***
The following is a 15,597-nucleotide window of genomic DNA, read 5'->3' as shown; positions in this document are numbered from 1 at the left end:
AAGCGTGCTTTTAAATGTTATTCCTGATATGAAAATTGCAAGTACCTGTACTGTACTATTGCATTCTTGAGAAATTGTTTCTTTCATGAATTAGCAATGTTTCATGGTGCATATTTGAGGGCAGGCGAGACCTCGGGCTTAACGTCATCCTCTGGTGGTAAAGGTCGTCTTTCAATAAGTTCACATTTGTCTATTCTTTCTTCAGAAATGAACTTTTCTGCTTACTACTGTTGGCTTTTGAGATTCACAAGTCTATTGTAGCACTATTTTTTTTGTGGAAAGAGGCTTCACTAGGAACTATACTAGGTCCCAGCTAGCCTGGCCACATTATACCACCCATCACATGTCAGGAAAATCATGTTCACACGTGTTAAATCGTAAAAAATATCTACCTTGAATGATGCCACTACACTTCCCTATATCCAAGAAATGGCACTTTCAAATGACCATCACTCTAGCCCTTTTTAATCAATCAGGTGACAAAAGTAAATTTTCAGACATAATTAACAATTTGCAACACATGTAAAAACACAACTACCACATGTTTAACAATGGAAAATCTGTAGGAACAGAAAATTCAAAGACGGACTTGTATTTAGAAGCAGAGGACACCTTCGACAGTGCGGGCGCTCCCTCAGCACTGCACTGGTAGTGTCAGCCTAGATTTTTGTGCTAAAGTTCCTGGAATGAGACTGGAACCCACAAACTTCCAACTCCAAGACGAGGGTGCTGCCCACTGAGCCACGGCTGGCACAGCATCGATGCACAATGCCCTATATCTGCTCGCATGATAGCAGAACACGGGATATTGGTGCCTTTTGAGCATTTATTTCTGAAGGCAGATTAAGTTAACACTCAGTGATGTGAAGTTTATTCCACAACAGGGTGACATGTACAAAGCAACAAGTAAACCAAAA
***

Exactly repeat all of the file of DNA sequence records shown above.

The following is a 15,597-nucleotide window of genomic DNA, read 5'->3' as shown; positions in this document are numbered from 1 at the left end:
AAGCGTGCTTTTAAATGTTATTCCTGATATGAAAATTGCAAGTACCTGTACTGTACTATTGCATTCTTGAGAAATTGTTTCTTTCATGAATTAGCAATGTTTCATGGTGCATATTTGAGGGCAGGCGAGACCTCGGGCTTAACGTCATCCTCTGGTGGTAAAGGTCGTCTTTCAATAAGTTCACATTTGTCTATTCTTTCTTCAGAAATGAACTTTTCTGCTTACTACTGTTGGCTTTTGAGATTCACAAGTCTATTGTAGCACTATTTTTTTTGTGGAAAGAGGCTTCACTAGGAACTATACTAGGTCCCAGCTAGCCTGGCCACATTATACCACCCATCACATGTCAGGAAAATCATGTTCACACGTGTTAAATCGTAAAAAATATCTACCTTGAATGATGCCACTACACTTCCCTATATCCAAGAAATGGCACTTTCAAATGACCATCACTCTAGCCCTTTTTAATCAATCAGGTGACAAAAGTAAATTTTCAGACATAATTAACAATTTGCAACACATGTAAAAACACAACTACCACATGTTTAACAATGGAAAATCTGTAGGAACAGAAAATTCAAAGACGGACTTGTATTTAGAAGCAGAGGACACCTTCGACAGTGCGGGCGCTCCCTCAGCACTGCACTGGTAGTGTCAGCCTAGATTTTTGTGCTAAAGTTCCTGGAATGAGACTGGAACCCACAAACTTCCAACTCCAAGACGAGGGTGCTGCCCACTGAGCCACGGCTGGCACAGCATCGATGCACAATGCCCTATATCTGCTCGCATGATAGCAGAACACGGGATATTGGTGCCTTTTGAGCATTTATTTCTGAAGGCAGATTAAGTTAACACTCAGTGATGTGAAGTTTATTCCACAACAGGGTGACATGTACAAAGCAACAAGTAAACCAAAA